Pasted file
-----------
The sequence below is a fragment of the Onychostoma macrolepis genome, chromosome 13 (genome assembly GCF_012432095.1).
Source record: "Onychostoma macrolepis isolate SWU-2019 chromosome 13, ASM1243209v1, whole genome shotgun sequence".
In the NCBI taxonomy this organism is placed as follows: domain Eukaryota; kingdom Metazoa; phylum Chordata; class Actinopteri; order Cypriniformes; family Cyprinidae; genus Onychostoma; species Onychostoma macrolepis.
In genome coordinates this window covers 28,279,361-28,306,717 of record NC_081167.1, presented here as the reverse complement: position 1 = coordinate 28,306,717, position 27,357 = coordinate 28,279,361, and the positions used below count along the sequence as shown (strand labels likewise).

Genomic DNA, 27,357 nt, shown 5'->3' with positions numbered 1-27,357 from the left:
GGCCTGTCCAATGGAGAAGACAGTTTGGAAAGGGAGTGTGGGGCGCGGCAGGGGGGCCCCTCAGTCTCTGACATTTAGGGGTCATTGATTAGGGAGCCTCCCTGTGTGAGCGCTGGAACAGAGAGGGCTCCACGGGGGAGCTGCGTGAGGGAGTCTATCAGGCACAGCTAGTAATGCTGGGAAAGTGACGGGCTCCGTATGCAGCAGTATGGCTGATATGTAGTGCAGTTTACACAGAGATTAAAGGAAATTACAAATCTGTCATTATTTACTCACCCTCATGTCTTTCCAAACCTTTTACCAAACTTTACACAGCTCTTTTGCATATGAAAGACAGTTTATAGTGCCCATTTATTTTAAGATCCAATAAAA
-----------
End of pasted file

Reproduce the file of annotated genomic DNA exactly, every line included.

The sequence below is a fragment of the Onychostoma macrolepis genome, chromosome 13 (genome assembly GCF_012432095.1).
Source record: "Onychostoma macrolepis isolate SWU-2019 chromosome 13, ASM1243209v1, whole genome shotgun sequence".
In the NCBI taxonomy this organism is placed as follows: domain Eukaryota; kingdom Metazoa; phylum Chordata; class Actinopteri; order Cypriniformes; family Cyprinidae; genus Onychostoma; species Onychostoma macrolepis.
In genome coordinates this window covers 28,279,361-28,306,717 of record NC_081167.1, presented here as the reverse complement: position 1 = coordinate 28,306,717, position 27,357 = coordinate 28,279,361, and the positions used below count along the sequence as shown (strand labels likewise).

Genomic DNA, 27,357 nt, shown 5'->3' with positions numbered 1-27,357 from the left:
GGCCTGTCCAATGGAGAAGACAGTTTGGAAAGGGAGTGTGGGGCGCGGCAGGGGGGCCCCTCAGTCTCTGACATTTAGGGGTCATTGATTAGGGAGCCTCCCTGTGTGAGCGCTGGAACAGAGAGGGCTCCACGGGGGAGCTGCGTGAGGGAGTCTATCAGGCACAGCTAGTAATGCTGGGAAAGTGACGGGCTCCGTATGCAGCAGTATGGCTGATATGTAGTGCAGTTTACACAGAGATTAAAGGAAATTACAAATCTGTCATTATTTACTCACCCTCATGTCTTTCCAAACCTTTTACCAAACTTTACACAGCTCTTTTGCATATGAAAGACAGTTTATAGTGCCCATTTATTTTAAGATCCAATAAAA